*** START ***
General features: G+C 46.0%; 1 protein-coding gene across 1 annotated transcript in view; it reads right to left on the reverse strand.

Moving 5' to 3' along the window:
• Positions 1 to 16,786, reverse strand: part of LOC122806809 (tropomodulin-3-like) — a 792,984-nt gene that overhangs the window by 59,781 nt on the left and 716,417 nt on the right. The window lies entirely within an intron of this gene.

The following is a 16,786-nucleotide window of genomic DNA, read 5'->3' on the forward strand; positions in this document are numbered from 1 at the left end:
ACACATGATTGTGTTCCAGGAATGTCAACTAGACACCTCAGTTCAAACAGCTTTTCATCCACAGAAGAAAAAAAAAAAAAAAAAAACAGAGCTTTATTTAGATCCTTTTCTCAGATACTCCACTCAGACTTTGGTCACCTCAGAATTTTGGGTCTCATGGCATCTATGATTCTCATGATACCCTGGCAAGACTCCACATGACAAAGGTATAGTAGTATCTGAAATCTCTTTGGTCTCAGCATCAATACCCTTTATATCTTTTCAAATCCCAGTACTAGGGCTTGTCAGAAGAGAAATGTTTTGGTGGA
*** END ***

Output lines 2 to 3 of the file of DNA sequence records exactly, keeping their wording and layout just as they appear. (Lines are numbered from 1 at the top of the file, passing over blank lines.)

Moving 5' to 3' along the window:
• Positions 1 to 16,786, reverse strand: part of LOC122806809 (tropomodulin-3-like) — a 792,984-nt gene that overhangs the window by 59,781 nt on the left and 716,417 nt on the right. The window lies entirely within an intron of this gene.